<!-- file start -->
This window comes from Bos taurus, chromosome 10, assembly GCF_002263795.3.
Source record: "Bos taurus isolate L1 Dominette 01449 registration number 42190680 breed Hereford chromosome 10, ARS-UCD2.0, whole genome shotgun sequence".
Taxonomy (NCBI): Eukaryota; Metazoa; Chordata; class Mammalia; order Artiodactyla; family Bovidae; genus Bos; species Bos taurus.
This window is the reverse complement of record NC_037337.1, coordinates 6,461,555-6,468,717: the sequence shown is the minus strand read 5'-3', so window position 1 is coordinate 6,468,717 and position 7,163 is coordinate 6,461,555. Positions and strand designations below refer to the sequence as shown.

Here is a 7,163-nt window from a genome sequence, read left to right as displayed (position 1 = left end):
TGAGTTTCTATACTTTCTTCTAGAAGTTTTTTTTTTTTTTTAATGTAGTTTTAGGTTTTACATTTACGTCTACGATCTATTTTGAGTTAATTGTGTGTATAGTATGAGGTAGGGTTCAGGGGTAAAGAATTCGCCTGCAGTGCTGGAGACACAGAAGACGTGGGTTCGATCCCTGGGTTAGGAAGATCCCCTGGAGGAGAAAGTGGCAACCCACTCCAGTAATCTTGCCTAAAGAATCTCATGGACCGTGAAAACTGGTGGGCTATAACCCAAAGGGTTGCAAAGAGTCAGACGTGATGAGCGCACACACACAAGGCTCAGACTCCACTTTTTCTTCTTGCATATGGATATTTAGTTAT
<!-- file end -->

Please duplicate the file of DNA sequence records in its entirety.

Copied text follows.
This window comes from Bos taurus, chromosome 10, assembly GCF_002263795.3.
Source record: "Bos taurus isolate L1 Dominette 01449 registration number 42190680 breed Hereford chromosome 10, ARS-UCD2.0, whole genome shotgun sequence".
Taxonomy (NCBI): Eukaryota; Metazoa; Chordata; class Mammalia; order Artiodactyla; family Bovidae; genus Bos; species Bos taurus.
This window is the reverse complement of record NC_037337.1, coordinates 6,461,555-6,468,717: the sequence shown is the minus strand read 5'-3', so window position 1 is coordinate 6,468,717 and position 7,163 is coordinate 6,461,555. Positions and strand designations below refer to the sequence as shown.

Here is a 7,163-nt window from a genome sequence, read left to right as displayed (position 1 = left end):
TGAGTTTCTATACTTTCTTCTAGAAGTTTTTTTTTTTTTTTAATGTAGTTTTAGGTTTTACATTTACGTCTACGATCTATTTTGAGTTAATTGTGTGTATAGTATGAGGTAGGGTTCAGGGGTAAAGAATTCGCCTGCAGTGCTGGAGACACAGAAGACGTGGGTTCGATCCCTGGGTTAGGAAGATCCCCTGGAGGAGAAAGTGGCAACCCACTCCAGTAATCTTGCCTAAAGAATCTCATGGACCGTGAAAACTGGTGGGCTATAACCCAAAGGGTTGCAAAGAGTCAGACGTGATGAGCGCACACACACAAGGCTCAGACTCCACTTTTTCTTCTTGCATATGGATATTTAGTTAT